qooxtunes is a webinterface addon for XBMC. It leverages the powerful qooxdoo framework to present the user with a RIA interface that emulates some of the best features of iTunes for library management. It currently only supports music, but it could be extended to handle video and photos.
Why I built it
For about 4 years, I’ve used iTunes on a Windows machine with the media files and library hosted on our family’s “shared drive” — a drive connected to an Airport Extreme via USB. As we moved away from Windows, all I had left was a virtual Windows machine on my Ubuntu laptop, and so access to the music library became difficult for the other members of the family. Not to mention that iTunes over SMB is god-awful slow. Just changing the genre of an album is a painful experience.
iTunes had some powerful advantages when we were carrying iPhones and iPods. But all four members of the family are now using android, so that ecosystem benefit is not there anymore, and it started to feel more like lock-in. Our kids are old enough that they want to pull tracks from the library and put them onto their phones, so we really needed a way for the family to be able to share the library effectively.
Doing my homework, XBMC looked like a good option, but it doesn’t really have any sort of native library management. I thought about using Clementine, or even iTunes, to manage the library, but there were two problems with that:
- Many users will host and manage the library on one machine and then stream via XBMC; I refuse to keep a separate machine up and running just to listen to music on the stereo. The power waste and inconvenience make this a non-starter for me. I want the library to fully reside on the XBMC machine.
- I could host the files on the XBMC machine and manage the files over SMB using Clementine or iTunes, but that’s a PITA. We have a couple Macs, an Ubuntu machine, and my wife’s work-issued Windows laptop in the house. You’d have terrible path-related issues if you tried to have those disparate platforms managing a single music library.
What it does
Qooxtunes does a passable job of replicating the iTunes library view, where you can see your entire music library in table form. You can edit individual tracks or multiple tracks using an editor that is very much like the iTunes editor. You can edit playlists, and you can export selected tracks to disk or download them via ZIP file. The former is usually preferable, as it is much faster.
It’s hard to do the UI justice in words, so I’ll let this video walkthrough do the talking:
Getting the software
If you’re really interested in the internals of the thing, read on for the technical details. Otherwise, download the software and kick the tires on your XBMC system. Don’t do any heavy editing without making a backup. I’ve been using it on my Frodo system for a couple of weeks, but I can’t be sure that it will function exactly the same on every XBMC platform.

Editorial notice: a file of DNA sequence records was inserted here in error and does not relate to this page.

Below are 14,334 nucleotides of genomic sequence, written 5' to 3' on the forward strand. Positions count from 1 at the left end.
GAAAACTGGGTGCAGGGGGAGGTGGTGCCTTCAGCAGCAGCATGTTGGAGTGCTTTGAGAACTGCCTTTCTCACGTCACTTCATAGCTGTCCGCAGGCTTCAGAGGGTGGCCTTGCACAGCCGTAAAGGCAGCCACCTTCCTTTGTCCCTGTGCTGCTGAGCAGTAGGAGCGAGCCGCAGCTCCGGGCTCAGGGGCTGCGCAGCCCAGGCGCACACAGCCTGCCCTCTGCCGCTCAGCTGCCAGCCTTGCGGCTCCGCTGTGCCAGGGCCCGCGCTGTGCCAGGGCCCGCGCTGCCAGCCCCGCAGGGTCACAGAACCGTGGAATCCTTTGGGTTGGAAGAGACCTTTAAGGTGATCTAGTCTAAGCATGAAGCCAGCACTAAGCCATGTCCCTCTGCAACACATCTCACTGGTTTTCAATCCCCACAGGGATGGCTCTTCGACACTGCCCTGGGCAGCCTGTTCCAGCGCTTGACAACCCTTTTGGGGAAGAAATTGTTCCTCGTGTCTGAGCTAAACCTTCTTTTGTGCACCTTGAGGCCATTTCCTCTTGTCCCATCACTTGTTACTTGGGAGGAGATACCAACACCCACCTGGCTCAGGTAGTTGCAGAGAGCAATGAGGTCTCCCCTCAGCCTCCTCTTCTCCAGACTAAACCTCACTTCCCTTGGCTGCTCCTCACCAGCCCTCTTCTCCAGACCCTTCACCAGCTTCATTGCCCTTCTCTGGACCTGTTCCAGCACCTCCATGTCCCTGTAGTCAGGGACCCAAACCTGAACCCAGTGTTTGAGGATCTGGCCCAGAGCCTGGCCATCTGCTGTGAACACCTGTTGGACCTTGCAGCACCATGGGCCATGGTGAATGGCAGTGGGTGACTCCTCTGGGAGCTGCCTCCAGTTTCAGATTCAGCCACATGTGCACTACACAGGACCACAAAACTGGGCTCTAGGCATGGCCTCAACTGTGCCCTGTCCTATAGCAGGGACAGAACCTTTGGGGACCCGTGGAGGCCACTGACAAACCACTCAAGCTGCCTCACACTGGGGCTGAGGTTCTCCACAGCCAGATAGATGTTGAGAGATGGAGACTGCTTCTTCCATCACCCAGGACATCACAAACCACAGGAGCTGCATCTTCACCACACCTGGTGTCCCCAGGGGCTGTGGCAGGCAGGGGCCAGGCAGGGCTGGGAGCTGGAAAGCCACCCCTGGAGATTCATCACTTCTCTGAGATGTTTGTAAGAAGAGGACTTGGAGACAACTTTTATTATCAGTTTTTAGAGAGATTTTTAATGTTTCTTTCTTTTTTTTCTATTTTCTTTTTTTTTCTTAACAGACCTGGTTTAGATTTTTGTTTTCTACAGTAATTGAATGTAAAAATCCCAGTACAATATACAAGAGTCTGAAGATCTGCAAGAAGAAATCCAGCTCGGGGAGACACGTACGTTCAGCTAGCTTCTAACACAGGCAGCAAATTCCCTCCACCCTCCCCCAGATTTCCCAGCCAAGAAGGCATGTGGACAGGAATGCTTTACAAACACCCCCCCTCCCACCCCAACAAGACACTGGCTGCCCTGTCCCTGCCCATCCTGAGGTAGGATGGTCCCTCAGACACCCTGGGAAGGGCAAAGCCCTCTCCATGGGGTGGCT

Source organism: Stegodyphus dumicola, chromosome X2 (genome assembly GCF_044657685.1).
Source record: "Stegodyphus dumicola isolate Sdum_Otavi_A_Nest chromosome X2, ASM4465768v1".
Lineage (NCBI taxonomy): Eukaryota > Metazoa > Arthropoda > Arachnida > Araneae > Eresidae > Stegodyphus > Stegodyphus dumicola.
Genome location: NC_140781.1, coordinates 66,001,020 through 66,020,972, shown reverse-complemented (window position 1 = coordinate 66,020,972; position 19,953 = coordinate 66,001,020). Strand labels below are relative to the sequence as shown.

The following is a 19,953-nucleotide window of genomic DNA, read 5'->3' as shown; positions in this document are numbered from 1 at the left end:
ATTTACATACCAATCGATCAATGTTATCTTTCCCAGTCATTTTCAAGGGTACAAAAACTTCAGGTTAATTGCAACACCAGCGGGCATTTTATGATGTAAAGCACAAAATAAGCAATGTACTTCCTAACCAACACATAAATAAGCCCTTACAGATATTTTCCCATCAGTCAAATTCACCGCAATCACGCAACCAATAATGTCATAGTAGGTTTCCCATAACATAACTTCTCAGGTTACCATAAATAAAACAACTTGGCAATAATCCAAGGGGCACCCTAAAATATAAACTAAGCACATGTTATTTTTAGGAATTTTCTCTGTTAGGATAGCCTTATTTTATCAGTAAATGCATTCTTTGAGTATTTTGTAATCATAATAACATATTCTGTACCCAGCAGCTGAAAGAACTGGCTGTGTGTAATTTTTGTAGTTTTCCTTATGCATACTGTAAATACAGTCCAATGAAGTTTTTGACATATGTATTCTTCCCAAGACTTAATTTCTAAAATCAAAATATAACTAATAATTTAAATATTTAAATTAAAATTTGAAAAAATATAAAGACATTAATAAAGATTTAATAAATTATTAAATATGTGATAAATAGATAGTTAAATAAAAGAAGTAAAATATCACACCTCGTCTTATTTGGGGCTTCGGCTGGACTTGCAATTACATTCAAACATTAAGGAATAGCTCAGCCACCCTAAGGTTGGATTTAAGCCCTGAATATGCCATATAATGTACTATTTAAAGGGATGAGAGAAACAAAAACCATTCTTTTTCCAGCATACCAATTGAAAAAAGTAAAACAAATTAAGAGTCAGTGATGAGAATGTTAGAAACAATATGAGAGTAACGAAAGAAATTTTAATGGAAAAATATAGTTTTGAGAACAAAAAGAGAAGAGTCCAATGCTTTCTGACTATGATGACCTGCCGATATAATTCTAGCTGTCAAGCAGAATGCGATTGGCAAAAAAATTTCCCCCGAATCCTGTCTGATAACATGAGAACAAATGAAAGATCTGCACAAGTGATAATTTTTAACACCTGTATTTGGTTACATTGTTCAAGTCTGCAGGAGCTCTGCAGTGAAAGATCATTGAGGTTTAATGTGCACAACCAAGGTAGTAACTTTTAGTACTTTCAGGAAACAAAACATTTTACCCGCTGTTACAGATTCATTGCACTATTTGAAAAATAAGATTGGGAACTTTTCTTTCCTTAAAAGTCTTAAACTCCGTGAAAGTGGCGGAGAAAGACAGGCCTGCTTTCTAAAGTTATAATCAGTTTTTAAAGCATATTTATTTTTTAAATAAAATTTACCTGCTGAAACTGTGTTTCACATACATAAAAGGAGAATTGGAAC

qooxtunes is a unique webinterface addon in that it starts up a python-based web service that runs on a separate TCP/IP port from the standard XBMC JSON-RPC API.
This secondary web service is designed to do a few things that the standard API does not provide:
- downloading song files in a ZIP archive
- listing m3u playlists
- reading/creating/editing/deleting m3u playlists and playlist folders
- saving metadata changes to multiple songs at once
The web service is found in qooxtunes-ws.py, and it uses some additional libraries:
- SimpleJSONRPCServer.py (part of the jsonrpclib project)
- zipstream2.py (a quick-and-dirty modification to SpiderOak’s zipstream module)
This web service brings with it some limitations:
- the code only works with XBMC Frodo, since it makes direct database access; the filenames and/or schemas could change between versions
- the code currently only works with sqlite databases
- because the web service runs on another port from the main web application, it is considered “cross-origin”. The web service uses the appropriate CORS headers, but be advised that some browsers will not support this mechanism. (more on CORS)
Obviously, I would love to get everything directly from the built-in JSON-RPC API, but until all these features are available in the API, this secondary web service will be required.
The client software uses the qooxdoo framework. To build it, you need to download a copy of the library and unpack it into the client/qx directory (e.g. client/qx/qooxdoo-3.0.1-sdk).
Then from the client directory, type “./generate.py build”. If you want to do any debugging, I recommend doing “./generate.py source-hybrid”. This will compile the necessary qooxdoo classes into an optimized JS file, but will leave your class files separate for easy debugging.
You can deploy the code by running tools/deploy.sh. Note that you will need to edit the file to set the appropriate path to your addon. This script will also deploy the server-side python code.
The deploy script deploys the code in such a way that the build code (the compiled and optimized code) is in the default location. But it also puts the debuggable source version into place.
Access the build version at http://localhost:8080/
Access the source version at http://localhost:8080/source/
Note about SmartTableModel:
I included a copy of the SmartTableModel code in the source tree. We are not actually using that copy during the build; the qooxdoo config.json is configured to pull the SmartTableModel code from the contrib repo. I just felt better having the source here as a “just in case” sort of thing.